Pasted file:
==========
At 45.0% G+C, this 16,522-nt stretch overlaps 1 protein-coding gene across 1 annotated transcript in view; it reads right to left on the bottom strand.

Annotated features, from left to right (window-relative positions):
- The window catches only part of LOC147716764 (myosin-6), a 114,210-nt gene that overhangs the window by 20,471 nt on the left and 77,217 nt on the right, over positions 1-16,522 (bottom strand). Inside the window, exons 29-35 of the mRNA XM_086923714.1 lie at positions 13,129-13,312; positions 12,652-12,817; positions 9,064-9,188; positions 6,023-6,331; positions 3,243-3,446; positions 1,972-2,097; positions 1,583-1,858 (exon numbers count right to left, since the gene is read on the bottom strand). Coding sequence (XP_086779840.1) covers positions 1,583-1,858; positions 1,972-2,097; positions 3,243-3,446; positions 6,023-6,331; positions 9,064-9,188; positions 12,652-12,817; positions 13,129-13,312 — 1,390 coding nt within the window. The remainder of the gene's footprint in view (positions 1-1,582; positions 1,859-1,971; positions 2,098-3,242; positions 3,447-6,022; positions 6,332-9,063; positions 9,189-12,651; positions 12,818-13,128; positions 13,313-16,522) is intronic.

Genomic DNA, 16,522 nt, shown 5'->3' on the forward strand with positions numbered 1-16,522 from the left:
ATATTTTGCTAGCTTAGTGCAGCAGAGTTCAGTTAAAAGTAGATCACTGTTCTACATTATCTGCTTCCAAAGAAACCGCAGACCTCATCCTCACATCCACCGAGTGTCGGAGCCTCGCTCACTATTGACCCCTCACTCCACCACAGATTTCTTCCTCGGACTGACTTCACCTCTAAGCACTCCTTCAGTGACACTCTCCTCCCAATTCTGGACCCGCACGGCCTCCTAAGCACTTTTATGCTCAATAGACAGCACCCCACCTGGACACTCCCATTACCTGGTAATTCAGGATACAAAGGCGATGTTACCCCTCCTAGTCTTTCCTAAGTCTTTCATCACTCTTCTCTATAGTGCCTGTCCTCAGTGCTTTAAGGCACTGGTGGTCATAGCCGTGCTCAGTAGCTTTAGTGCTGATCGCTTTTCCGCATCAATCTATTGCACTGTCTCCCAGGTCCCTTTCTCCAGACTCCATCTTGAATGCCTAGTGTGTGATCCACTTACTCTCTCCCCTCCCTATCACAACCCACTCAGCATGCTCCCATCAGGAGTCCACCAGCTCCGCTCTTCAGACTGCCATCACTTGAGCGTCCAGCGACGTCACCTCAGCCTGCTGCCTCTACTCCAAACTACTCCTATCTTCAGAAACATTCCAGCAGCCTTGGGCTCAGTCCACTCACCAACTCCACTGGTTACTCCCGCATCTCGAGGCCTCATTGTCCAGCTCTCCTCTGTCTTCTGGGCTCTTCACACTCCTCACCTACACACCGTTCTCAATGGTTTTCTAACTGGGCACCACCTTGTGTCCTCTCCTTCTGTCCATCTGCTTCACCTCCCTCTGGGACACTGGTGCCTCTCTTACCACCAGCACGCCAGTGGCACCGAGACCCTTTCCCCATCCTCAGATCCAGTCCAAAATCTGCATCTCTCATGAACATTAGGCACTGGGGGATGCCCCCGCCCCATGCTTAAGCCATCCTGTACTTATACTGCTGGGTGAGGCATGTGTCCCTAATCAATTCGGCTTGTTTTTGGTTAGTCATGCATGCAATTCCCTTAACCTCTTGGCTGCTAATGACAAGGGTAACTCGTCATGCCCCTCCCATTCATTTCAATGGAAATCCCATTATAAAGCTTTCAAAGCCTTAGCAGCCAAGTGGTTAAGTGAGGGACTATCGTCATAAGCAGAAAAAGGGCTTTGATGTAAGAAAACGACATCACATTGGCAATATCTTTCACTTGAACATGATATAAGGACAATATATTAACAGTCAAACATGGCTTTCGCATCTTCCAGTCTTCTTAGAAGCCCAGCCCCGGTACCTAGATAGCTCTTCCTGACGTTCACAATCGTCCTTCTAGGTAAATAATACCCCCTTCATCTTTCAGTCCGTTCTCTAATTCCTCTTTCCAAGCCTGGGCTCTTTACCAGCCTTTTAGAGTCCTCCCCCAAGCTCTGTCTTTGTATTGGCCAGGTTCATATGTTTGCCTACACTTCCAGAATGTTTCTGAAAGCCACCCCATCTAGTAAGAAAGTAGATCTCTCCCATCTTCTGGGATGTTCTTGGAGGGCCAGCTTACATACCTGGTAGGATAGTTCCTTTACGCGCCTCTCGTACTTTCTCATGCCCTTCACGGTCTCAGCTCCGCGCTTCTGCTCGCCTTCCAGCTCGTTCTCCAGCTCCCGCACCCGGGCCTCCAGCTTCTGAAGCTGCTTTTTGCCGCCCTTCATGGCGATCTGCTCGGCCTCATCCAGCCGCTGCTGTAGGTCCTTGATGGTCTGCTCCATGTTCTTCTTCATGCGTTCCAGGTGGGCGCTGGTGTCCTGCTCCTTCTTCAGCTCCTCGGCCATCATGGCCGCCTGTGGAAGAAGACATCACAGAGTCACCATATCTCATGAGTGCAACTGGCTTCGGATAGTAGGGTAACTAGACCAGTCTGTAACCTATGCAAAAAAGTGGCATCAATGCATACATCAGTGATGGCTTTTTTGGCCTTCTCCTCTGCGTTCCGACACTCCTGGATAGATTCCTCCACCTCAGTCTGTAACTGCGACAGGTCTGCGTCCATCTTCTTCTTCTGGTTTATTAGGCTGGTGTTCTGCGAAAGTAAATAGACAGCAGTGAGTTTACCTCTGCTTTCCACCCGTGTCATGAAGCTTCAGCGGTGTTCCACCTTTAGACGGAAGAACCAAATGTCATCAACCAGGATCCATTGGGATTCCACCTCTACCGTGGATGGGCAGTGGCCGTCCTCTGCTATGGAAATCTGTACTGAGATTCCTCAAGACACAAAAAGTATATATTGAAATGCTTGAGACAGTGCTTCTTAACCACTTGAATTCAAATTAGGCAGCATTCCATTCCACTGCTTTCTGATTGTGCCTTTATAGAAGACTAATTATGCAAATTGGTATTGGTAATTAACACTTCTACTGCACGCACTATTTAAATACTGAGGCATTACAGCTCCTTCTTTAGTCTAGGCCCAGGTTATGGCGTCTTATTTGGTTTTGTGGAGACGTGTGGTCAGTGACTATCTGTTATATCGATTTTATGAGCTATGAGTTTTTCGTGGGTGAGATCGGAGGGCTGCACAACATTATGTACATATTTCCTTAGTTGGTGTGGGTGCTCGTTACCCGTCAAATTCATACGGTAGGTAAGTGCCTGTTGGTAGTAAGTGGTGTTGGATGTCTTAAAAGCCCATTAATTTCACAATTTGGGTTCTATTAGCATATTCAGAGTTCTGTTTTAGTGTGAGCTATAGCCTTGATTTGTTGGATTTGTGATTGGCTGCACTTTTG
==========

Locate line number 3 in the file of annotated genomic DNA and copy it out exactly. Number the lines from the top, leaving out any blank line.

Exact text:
- The window catches only part of LOC147716764 (myosin-6), a 114,210-nt gene that overhangs the window by 20,471 nt on the left and 77,217 nt on the right, over positions 1-16,522 (bottom strand). Inside the window, exons 29-35 of the mRNA XM_086923714.1 lie at positions 13,129-13,312; positions 12,652-12,817; positions 9,064-9,188; positions 6,023-6,331; positions 3,243-3,446; positions 1,972-2,097; positions 1,583-1,858 (exon numbers count right to left, since the gene is read on the bottom strand). Coding sequence (XP_086779840.1) covers positions 1,583-1,858; positions 1,972-2,097; positions 3,243-3,446; positions 6,023-6,331; positions 9,064-9,188; positions 12,652-12,817; positions 13,129-13,312 — 1,390 coding nt within the window. The remainder of the gene's footprint in view (positions 1-1,582; positions 1,859-1,971; positions 2,098-3,242; positions 3,447-6,022; positions 6,332-9,063; positions 9,189-12,651; positions 12,818-13,128; positions 13,313-16,522) is intronic.